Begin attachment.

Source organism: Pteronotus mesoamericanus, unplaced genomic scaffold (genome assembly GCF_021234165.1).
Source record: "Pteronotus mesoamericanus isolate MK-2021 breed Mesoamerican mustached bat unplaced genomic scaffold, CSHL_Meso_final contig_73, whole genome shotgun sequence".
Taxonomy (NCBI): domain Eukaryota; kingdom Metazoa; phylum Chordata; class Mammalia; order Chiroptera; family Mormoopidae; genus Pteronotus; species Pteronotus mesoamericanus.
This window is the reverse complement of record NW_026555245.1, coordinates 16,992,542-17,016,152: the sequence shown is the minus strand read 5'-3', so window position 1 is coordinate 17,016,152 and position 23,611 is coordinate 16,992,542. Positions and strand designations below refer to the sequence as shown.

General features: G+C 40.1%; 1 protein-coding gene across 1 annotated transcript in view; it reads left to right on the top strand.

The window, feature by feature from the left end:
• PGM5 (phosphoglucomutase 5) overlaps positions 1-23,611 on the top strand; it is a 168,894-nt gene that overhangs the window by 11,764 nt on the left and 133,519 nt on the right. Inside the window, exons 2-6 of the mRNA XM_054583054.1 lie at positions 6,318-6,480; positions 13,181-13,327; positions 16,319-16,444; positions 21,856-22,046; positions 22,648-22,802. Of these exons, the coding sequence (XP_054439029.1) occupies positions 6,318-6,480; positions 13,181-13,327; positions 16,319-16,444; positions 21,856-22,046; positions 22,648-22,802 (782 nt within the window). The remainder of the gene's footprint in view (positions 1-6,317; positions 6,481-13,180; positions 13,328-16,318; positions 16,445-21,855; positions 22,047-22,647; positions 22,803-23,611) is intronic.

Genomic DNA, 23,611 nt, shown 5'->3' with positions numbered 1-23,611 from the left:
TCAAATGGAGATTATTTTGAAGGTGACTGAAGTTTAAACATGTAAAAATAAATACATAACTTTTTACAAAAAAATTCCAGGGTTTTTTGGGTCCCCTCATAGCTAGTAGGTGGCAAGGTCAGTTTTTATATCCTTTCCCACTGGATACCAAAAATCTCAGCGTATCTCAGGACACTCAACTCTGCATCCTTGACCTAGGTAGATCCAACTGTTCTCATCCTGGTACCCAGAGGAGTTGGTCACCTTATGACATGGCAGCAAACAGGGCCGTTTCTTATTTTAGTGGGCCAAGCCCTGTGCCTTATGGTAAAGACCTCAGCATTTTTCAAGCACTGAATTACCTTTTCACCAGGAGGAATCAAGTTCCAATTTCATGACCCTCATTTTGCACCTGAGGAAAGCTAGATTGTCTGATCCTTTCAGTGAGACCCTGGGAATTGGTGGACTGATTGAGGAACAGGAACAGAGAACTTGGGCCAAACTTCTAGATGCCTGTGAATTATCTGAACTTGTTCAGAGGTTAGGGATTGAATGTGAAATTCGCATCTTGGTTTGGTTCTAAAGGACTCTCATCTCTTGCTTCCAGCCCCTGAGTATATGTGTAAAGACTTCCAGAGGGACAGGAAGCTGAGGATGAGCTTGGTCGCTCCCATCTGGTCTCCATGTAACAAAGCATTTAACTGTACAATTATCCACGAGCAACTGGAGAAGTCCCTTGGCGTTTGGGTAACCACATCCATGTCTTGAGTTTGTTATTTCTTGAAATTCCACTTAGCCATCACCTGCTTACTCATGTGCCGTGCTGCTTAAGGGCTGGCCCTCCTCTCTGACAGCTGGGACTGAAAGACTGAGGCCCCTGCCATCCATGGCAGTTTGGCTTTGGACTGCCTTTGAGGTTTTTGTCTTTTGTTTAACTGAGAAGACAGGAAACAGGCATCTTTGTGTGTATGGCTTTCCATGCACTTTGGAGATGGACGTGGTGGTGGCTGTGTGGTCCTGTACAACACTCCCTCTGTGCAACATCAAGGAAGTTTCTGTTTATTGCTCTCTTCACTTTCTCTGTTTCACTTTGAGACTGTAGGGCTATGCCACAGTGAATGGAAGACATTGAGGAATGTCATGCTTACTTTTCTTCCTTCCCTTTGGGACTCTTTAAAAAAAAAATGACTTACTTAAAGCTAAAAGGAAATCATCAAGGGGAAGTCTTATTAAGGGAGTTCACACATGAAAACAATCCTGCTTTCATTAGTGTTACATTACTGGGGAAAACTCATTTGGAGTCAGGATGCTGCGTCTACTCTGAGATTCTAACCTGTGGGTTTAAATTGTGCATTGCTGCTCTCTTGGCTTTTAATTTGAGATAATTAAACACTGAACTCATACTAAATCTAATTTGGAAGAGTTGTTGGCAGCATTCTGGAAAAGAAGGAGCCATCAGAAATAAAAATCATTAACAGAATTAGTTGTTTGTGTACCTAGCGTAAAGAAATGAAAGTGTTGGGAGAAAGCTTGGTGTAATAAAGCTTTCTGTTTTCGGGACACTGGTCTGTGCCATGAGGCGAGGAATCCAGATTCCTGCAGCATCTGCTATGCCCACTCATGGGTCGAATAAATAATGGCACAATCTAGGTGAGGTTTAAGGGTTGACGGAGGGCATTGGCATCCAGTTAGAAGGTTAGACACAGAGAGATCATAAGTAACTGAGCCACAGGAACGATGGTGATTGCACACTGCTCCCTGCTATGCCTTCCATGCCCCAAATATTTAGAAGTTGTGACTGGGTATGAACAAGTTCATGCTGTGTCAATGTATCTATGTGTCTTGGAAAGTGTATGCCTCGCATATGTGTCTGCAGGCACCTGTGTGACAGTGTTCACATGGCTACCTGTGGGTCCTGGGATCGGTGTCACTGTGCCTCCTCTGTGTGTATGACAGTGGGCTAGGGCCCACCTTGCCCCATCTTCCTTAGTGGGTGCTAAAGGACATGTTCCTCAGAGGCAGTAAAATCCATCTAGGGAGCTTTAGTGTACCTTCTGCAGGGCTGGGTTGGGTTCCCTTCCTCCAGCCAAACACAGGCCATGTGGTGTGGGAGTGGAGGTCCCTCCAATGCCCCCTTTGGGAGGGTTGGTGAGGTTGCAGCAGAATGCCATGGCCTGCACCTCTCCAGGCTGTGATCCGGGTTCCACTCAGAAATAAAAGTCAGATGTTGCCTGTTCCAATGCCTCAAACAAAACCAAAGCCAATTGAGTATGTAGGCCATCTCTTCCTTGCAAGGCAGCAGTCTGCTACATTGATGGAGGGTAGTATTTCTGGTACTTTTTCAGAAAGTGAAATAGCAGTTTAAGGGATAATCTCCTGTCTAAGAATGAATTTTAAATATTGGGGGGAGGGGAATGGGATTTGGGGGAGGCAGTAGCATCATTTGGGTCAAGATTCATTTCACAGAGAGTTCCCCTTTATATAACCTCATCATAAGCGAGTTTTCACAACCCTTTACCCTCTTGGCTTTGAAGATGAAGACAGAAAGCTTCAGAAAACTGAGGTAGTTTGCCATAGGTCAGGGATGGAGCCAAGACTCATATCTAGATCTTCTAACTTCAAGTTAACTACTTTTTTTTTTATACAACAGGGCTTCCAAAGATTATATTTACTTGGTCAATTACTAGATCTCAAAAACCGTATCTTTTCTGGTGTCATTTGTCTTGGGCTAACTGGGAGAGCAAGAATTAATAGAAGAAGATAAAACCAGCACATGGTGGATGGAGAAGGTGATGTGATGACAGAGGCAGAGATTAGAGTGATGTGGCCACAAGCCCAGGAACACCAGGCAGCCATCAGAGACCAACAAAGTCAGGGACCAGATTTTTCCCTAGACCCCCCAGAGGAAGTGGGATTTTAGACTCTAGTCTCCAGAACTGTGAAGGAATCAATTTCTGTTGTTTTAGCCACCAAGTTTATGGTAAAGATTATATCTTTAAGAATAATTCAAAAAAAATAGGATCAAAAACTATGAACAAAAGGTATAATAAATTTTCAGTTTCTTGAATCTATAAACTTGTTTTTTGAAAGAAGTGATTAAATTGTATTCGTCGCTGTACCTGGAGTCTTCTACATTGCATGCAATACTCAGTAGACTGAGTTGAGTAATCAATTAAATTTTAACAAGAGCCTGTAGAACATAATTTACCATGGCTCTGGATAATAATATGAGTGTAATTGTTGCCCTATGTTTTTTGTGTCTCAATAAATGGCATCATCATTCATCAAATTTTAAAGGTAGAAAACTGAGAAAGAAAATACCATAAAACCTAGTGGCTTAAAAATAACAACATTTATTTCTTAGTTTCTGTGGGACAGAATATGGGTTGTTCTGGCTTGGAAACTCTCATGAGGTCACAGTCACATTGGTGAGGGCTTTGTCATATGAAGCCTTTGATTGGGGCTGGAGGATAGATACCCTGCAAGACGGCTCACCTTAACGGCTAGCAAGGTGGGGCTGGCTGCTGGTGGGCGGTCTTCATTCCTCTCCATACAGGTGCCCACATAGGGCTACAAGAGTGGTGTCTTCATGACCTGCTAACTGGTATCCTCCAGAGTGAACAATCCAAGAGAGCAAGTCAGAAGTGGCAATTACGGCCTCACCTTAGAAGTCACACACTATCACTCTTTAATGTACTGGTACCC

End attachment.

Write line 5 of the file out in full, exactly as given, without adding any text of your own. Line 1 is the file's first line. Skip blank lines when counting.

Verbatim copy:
General features: G+C 40.1%; 1 protein-coding gene across 1 annotated transcript in view; it reads left to right on the top strand.